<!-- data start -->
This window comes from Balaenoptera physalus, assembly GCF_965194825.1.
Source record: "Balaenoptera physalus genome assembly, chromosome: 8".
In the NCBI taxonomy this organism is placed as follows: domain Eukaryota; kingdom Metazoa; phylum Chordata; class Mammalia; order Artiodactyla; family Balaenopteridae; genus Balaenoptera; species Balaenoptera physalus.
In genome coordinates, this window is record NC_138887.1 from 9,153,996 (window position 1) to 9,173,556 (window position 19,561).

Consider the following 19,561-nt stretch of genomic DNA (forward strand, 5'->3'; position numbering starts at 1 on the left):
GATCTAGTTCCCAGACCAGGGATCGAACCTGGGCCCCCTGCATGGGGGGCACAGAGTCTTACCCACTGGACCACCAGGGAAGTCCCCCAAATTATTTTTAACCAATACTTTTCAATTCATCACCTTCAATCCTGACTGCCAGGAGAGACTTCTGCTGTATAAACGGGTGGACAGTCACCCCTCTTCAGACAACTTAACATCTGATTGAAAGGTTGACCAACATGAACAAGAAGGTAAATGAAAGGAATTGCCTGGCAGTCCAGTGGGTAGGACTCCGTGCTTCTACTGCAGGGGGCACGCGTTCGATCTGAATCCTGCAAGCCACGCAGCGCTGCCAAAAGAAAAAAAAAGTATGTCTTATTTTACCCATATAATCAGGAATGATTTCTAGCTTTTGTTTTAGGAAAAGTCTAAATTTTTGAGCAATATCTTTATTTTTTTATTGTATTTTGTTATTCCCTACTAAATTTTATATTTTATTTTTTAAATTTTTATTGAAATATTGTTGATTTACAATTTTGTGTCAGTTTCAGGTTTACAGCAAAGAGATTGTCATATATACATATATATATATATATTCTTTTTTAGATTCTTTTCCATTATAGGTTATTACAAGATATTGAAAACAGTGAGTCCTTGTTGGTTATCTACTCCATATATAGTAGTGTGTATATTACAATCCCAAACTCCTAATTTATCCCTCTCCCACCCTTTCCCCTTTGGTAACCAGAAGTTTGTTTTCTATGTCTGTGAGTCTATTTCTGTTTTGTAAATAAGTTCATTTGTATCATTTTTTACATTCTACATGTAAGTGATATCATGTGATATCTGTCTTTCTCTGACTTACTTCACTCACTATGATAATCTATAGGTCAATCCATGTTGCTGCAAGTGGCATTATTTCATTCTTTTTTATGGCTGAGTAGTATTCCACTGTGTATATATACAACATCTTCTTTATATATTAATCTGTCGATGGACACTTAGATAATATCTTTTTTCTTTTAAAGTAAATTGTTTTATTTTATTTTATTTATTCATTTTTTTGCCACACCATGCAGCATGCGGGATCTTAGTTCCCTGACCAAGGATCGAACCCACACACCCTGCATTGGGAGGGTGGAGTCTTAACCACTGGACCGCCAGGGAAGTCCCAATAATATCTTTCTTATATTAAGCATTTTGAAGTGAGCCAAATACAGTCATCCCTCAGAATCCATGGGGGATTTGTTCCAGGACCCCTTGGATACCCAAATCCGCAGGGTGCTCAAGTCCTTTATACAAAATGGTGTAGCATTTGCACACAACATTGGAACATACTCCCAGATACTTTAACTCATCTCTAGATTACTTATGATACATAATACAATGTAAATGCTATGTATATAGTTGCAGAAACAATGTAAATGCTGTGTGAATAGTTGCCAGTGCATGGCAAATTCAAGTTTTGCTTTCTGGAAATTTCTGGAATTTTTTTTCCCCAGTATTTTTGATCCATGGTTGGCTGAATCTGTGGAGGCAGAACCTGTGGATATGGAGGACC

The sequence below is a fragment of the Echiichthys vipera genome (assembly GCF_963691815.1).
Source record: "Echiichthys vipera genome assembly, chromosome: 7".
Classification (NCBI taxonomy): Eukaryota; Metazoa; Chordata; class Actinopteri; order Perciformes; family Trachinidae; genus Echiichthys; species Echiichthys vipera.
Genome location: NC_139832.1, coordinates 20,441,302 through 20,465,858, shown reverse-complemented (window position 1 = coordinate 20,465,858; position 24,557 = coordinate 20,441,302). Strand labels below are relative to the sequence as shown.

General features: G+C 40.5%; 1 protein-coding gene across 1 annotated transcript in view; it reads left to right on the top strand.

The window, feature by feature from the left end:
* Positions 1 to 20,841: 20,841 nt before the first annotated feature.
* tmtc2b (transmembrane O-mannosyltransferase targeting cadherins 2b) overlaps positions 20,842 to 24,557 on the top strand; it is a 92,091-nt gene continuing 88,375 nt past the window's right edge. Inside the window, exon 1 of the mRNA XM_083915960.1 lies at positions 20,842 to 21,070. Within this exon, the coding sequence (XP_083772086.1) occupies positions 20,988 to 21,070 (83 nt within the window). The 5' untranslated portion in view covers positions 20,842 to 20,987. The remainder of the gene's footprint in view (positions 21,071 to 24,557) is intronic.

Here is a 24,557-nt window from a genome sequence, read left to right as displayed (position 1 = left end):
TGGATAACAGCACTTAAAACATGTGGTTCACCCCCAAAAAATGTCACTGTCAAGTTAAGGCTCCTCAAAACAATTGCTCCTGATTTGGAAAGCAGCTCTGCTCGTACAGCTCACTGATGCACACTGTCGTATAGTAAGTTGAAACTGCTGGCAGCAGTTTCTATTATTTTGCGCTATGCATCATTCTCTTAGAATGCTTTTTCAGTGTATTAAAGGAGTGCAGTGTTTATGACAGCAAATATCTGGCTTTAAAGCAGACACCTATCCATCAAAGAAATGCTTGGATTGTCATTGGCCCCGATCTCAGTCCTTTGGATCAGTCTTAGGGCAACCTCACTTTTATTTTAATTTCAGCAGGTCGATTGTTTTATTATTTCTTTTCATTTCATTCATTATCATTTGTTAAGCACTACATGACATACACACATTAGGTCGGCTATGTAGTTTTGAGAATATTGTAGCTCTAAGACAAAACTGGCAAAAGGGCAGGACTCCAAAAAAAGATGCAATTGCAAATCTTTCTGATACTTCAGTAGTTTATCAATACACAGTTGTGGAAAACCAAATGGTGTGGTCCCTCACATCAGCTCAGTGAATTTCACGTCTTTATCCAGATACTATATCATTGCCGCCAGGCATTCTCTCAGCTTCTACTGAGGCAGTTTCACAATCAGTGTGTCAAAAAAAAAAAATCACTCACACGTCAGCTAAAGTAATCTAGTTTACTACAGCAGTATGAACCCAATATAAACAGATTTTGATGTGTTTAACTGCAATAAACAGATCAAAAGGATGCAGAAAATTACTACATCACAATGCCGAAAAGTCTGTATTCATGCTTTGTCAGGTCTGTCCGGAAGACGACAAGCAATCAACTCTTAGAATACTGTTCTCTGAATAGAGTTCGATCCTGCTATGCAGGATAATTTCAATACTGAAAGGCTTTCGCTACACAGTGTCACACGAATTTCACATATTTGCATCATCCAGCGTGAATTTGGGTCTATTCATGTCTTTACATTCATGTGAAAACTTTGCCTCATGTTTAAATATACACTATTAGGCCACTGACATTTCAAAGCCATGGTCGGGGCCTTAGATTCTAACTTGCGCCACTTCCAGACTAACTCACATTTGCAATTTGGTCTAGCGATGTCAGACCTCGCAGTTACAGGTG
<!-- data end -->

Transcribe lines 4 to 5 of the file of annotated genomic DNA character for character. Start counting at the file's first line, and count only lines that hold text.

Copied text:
In genome coordinates, this window is record NC_138887.1 from 9,153,996 (window position 1) to 9,173,556 (window position 19,561).

Consider the following 19,561-nt stretch of genomic DNA (forward strand, 5'->3'; position numbering starts at 1 on the left):